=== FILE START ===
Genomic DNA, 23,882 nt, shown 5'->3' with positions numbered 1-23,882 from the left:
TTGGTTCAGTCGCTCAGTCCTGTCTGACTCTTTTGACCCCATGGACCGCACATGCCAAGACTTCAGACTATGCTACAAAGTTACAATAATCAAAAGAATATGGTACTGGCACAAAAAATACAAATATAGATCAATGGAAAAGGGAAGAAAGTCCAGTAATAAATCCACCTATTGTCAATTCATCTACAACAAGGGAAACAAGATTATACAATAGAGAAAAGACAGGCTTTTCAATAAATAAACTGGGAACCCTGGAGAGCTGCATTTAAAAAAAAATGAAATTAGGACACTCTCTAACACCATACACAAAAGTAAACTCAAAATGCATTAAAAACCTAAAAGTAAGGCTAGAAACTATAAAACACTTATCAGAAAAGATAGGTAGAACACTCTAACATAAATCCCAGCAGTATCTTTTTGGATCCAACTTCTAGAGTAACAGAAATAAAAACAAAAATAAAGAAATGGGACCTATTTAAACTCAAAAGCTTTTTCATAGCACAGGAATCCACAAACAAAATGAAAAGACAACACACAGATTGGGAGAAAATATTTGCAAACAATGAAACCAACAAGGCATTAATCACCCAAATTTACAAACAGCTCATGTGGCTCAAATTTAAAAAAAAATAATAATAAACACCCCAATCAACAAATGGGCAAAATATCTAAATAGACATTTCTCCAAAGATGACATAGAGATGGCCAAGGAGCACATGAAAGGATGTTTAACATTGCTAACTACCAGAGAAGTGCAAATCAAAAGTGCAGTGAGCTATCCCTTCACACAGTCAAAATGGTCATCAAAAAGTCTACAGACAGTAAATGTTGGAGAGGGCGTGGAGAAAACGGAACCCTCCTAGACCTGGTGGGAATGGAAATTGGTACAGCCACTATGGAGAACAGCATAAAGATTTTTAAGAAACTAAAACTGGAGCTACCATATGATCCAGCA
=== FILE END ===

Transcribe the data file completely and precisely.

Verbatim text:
Genomic DNA, 23,882 nt, shown 5'->3' with positions numbered 1-23,882 from the left:
TTGGTTCAGTCGCTCAGTCCTGTCTGACTCTTTTGACCCCATGGACCGCACATGCCAAGACTTCAGACTATGCTACAAAGTTACAATAATCAAAAGAATATGGTACTGGCACAAAAAATACAAATATAGATCAATGGAAAAGGGAAGAAAGTCCAGTAATAAATCCACCTATTGTCAATTCATCTACAACAAGGGAAACAAGATTATACAATAGAGAAAAGACAGGCTTTTCAATAAATAAACTGGGAACCCTGGAGAGCTGCATTTAAAAAAAAATGAAATTAGGACACTCTCTAACACCATACACAAAAGTAAACTCAAAATGCATTAAAAACCTAAAAGTAAGGCTAGAAACTATAAAACACTTATCAGAAAAGATAGGTAGAACACTCTAACATAAATCCCAGCAGTATCTTTTTGGATCCAACTTCTAGAGTAACAGAAATAAAAACAAAAATAAAGAAATGGGACCTATTTAAACTCAAAAGCTTTTTCATAGCACAGGAATCCACAAACAAAATGAAAAGACAACACACAGATTGGGAGAAAATATTTGCAAACAATGAAACCAACAAGGCATTAATCACCCAAATTTACAAACAGCTCATGTGGCTCAAATTTAAAAAAAAATAATAATAAACACCCCAATCAACAAATGGGCAAAATATCTAAATAGACATTTCTCCAAAGATGACATAGAGATGGCCAAGGAGCACATGAAAGGATGTTTAACATTGCTAACTACCAGAGAAGTGCAAATCAAAAGTGCAGTGAGCTATCCCTTCACACAGTCAAAATGGTCATCAAAAAGTCTACAGACAGTAAATGTTGGAGAGGGCGTGGAGAAAACGGAACCCTCCTAGACCTGGTGGGAATGGAAATTGGTACAGCCACTATGGAGAACAGCATAAAGATTTTTAAGAAACTAAAACTGGAGCTACCATATGATCCAGCA